Database Administrators Stack Exchange is a question and answer site for database professionals who wish to improve their database skills and learn from others in the community. Join them; it only takes a minute:

Sign up
Here's how it works:
  1. Anybody can ask a question
  2. Anybody can answer
  3. The best answers are voted up and rise to the top

I am helping troubleshoot some problems on a SQL Server box. An application that used to run without problem is now failing with connection pool errors, and no changes have been made to the application that could cause this new problem.

In investigating possible causes of the connection pool error, I came across this post, which gave the "max worker thread" setting as a possible cause. I checked the production server, and this setting was 54 (it was 89 in dev and 79 in QA).

  1. Is there any way of seeing a log/history of when this setting was changed?
  2. Is there any reason to have the setting this low (this MSDN article recommends a minimum setting of 256 for 32-bit processors, 512 for 64-bit)?
  3. Does the low setting generally seem odd, since someone would have had to consciously set it?
share|improve this question
up vote 6 down vote accepted

There is no log of when this was changed. By default, and for 99.9% of systems this should be set to the default value of 0 so that SQL Server can manage this by itself. Set it back to 0, restart the SQL Server instance and be done with it.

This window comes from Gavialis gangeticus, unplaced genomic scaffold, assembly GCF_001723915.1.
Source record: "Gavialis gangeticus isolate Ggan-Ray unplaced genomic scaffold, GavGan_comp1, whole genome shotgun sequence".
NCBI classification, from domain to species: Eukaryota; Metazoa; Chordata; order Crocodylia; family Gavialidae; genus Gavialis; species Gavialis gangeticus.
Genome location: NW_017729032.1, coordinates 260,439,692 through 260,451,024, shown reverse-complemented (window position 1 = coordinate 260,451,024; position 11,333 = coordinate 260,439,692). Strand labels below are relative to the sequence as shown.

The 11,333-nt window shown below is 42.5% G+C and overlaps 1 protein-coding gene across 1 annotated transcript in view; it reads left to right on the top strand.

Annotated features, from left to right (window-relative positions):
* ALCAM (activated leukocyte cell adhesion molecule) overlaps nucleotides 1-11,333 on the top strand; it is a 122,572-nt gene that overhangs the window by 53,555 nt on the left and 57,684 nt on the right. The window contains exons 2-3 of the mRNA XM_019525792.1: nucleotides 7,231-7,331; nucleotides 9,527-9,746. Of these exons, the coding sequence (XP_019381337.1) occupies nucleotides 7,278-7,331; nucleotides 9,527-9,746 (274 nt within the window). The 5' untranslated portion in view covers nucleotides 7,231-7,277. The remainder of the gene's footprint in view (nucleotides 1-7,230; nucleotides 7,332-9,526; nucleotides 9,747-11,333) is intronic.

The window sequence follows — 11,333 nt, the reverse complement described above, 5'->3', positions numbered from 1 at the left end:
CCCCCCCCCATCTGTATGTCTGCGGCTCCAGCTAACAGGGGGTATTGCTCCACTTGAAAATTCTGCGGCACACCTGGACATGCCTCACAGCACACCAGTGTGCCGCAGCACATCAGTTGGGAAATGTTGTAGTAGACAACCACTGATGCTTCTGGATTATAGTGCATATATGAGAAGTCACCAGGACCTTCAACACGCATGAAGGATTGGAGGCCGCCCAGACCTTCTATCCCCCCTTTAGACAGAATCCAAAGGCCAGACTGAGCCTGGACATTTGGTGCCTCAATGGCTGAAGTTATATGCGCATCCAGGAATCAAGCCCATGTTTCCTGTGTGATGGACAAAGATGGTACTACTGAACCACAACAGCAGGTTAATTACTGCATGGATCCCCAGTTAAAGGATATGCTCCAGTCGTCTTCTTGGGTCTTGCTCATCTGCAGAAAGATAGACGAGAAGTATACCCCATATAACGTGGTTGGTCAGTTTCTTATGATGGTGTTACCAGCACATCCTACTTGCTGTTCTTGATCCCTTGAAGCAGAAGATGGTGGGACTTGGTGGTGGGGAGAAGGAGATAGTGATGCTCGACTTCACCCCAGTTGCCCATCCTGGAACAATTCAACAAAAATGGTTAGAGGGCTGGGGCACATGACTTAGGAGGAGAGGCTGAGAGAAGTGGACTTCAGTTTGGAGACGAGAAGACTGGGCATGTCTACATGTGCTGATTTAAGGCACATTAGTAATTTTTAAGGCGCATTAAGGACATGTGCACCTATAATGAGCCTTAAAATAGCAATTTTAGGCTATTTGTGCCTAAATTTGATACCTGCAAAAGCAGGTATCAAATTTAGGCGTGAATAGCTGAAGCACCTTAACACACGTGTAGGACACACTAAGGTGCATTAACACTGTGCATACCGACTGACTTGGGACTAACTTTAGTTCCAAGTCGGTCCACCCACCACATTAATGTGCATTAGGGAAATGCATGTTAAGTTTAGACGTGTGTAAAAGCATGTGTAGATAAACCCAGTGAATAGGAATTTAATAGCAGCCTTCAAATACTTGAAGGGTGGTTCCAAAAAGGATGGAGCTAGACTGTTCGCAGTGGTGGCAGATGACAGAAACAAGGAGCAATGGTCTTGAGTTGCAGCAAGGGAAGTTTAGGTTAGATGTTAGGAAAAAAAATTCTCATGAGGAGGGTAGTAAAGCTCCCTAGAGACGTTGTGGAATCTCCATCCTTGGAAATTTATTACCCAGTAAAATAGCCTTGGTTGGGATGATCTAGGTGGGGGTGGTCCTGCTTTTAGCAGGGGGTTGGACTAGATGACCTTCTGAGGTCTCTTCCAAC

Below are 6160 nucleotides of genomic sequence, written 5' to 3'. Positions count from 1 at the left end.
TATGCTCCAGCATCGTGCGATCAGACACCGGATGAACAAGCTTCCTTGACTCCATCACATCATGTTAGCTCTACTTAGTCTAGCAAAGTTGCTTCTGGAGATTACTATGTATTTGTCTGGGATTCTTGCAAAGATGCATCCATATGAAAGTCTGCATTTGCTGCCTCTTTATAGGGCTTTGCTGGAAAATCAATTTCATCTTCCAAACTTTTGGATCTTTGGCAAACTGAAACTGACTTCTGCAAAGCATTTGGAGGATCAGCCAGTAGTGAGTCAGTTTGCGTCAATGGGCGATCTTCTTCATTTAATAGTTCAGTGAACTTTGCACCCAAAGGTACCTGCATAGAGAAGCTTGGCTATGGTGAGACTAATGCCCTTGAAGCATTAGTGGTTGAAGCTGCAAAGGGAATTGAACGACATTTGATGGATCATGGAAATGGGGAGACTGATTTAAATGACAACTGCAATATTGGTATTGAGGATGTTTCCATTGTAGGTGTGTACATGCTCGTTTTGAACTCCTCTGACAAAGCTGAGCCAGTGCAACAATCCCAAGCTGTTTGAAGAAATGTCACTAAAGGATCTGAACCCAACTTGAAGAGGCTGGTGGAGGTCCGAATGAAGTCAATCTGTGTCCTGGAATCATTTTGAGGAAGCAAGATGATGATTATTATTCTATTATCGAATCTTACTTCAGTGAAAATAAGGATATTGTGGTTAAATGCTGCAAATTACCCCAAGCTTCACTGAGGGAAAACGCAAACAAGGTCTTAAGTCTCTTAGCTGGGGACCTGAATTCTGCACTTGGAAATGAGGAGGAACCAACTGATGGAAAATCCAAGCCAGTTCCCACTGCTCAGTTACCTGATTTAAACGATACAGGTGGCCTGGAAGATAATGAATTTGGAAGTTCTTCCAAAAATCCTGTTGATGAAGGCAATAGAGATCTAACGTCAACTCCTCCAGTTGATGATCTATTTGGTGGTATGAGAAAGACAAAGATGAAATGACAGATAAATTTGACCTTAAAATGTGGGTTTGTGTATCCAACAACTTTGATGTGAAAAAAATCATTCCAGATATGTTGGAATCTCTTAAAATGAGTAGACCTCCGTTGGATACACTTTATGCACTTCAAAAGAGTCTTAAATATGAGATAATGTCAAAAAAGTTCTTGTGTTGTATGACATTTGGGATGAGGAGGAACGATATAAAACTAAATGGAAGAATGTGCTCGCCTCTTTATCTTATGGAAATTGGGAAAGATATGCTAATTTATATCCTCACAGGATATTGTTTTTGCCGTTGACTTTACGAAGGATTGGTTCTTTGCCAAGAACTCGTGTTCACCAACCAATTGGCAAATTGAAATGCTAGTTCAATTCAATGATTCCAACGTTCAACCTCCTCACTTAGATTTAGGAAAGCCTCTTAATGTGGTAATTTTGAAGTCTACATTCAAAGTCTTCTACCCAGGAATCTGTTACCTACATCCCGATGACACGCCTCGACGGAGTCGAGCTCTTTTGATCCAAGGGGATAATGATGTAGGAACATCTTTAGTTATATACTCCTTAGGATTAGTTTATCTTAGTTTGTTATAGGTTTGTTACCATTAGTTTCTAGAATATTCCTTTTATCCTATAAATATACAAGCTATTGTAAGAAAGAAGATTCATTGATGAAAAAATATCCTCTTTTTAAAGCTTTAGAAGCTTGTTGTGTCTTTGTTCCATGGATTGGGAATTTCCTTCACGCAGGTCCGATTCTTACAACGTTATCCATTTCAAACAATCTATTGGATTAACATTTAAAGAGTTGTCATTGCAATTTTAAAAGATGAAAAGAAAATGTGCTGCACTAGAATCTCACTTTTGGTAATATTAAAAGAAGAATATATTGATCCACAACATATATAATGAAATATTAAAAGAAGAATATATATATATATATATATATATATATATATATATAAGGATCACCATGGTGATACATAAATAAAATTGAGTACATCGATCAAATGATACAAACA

share|improve this answer
Unless you have a really high number of connections in use, actively doing soething. I've had to set this higher than the default to avoid connection issues in the past. However, as Denny said, the default is likely perfectly fine in your instance. – Max Vernon Nov 1 '13 at 22:30
Can you see any reason why it would be set to 54, 79, or 89? Would it have to have been set to these numbers manually? – Phil Sandler Nov 2 '13 at 14:27
There is no built-in process that changes the max worker threads setting. As Denny said, the system default for all systems is 0, which allows the database engine to manage the setting based on the number of cores, etc. – Max Vernon Nov 2 '13 at 14:30
You would need to find the person that set these values to find out the logic behind it. In 15 years of doing this I've only had to change that number on a few servers (and I touch servers at different companies with different workloads every week). – mrdenny Nov 4 '13 at 18:49

Your Answer


By posting your answer, you agree to the privacy policy and terms of service.

Not the answer you're looking for? Browse other questions tagged or ask your own question.